Archive for the ‘Albums’ Category

Jaco Pastorius: Modern American Music… Period! The Criteria Sessions

Monday, May 1st, 2017

Let’s just skip past the bit in which I apologize for not writing much. I’m so terrible at this that I had to reset my password.

Prologue: I’ve had a new manager for the last three months, as part of a job swap between different institutions. Friday was his last day, and he gave the members of my group parting gifts. He was a former jazz geek like myself, and we’d spent some time talking about jazz and jazzy things in our weekly meetings; this informed his decision to purchase for me an album that I didn’t even know existed, Jaco Pastorius’ “Modern American Music… Period! The Criteria Sessions.

It’s the demo recordings of a young (23!) Jaco Pastorius, unseen and unheard, only one copy in existence, until it’s mass production in 2014. They did what they could to remaster it for mass production; there’s tape hiss, fade ins, etc… it’s a demo, after all. And it is marvelous.

I could go on about the music; demo recordings and trial runs of songs that would appear on future Jaco Pastorius and Weather Report releases, the odd instrumentation (TWO steel drum player!?), the absolute wall of sixteenth notes that still create a structure and groove that you can build a house on. I won’t, though. This is an amazing album, very worth listening to, and I recommend it. For someone unfamiliar with Jaco’s work, I’d first recommend his debut release and his work with Joni Mitchell and Pat Metheny as starting points, followed by this album as a “SEE!? SEE WHERE THAT CAME FROM!” reference.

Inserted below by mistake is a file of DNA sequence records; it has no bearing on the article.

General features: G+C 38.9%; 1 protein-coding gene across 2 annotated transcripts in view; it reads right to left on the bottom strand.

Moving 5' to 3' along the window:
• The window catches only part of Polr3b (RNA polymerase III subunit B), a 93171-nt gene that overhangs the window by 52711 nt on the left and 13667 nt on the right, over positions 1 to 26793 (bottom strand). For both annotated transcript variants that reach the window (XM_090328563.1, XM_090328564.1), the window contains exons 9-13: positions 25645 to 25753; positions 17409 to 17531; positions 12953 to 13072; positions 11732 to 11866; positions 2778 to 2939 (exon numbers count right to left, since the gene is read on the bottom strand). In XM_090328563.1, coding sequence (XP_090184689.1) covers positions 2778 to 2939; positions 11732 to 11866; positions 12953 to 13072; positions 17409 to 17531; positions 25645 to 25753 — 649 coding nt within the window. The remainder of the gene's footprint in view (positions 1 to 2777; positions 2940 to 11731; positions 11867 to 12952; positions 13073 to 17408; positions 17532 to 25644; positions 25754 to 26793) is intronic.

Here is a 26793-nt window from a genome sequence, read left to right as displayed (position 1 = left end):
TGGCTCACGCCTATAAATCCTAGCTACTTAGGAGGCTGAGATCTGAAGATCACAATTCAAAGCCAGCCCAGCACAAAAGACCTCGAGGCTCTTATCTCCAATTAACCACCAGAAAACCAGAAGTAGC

What I will discuss, though, is that this is the first time in probably 15 years that I’ve really sat and listened to Jaco. Which seems strange, considering that he is hands down the biggest influence on my bass playing. Yes, my main influences in my early years were absolutely Les Claypool, Cliff Burton, Brent Alwin from the Style Monkeez, and Billy Gould from Faith No More. These were bassists I could aspire to, mimic, and absorb. With enough time spent in my room, I could play their bass lines, and learn from them. When I first heard Jaco in 1996, it was like putting on the sunglasses.* It was a sobering moment. Not only could I not physically play his music, I didn’t understand the theory behind it. I think of music mathematically;** melody is the solution to a harmonic problem, and bass lines are really alternate reality melodies. At least, that’s how I understand it now. ANYWAY, Jaco’s basslines alone were tremendously complex both harmonically and rhythmically, and yet somehow perfectly created a perfect groove. Looking at the transcriptions of his bass lines, you’d think that he was grossly overplaying, yet when listening to the music, this belt fed machine gun of notes creates a steady foundation for the rest of the band. I would spend hours working on one. single. measure. Trying to understand the “why” of the notes and rhythms. Trying to build up the physical dexterity and endurance to play through THIS. There was a period of my college years (two years to be precise) when I almost exclusively listened to Jaco, spending hour after hour in the practice room trying to “get it”. This was a time in my life when music was breaking me; I’d practice until midnight, then shut off the lights in my practice room and wait for security to sweep through the music building, then turn the lights back on and practice for a few more hours. I’d leave HFA disgusted with myself for not being able to play fast enough, or not being able to keep up a frenetic sixteenth note pace through solo changes. I’d spend another hour walking circles around campus, fingers still twitching, spirals of notes spinning around in my brain. And then one day, I watched an instructional video by bassist Michael Manring (a former student of Jaco), in which he talked about his frustrations in trying to sound like Jaco, how he would stay up late at night practicing and he kept making mistakes, and then he realized that those mistakes were his musical voice coming through. It was sobering, and slightly terrifying. That’s when I stopped trying to get into Jaco’s head, focused more on just playing music, and started enjoying playing bass again. When I taught bass lessons, I’d recommend certain Jaco tunes or use his lines as instructional material, but since then I haven’t even really listened to Jaco’s work.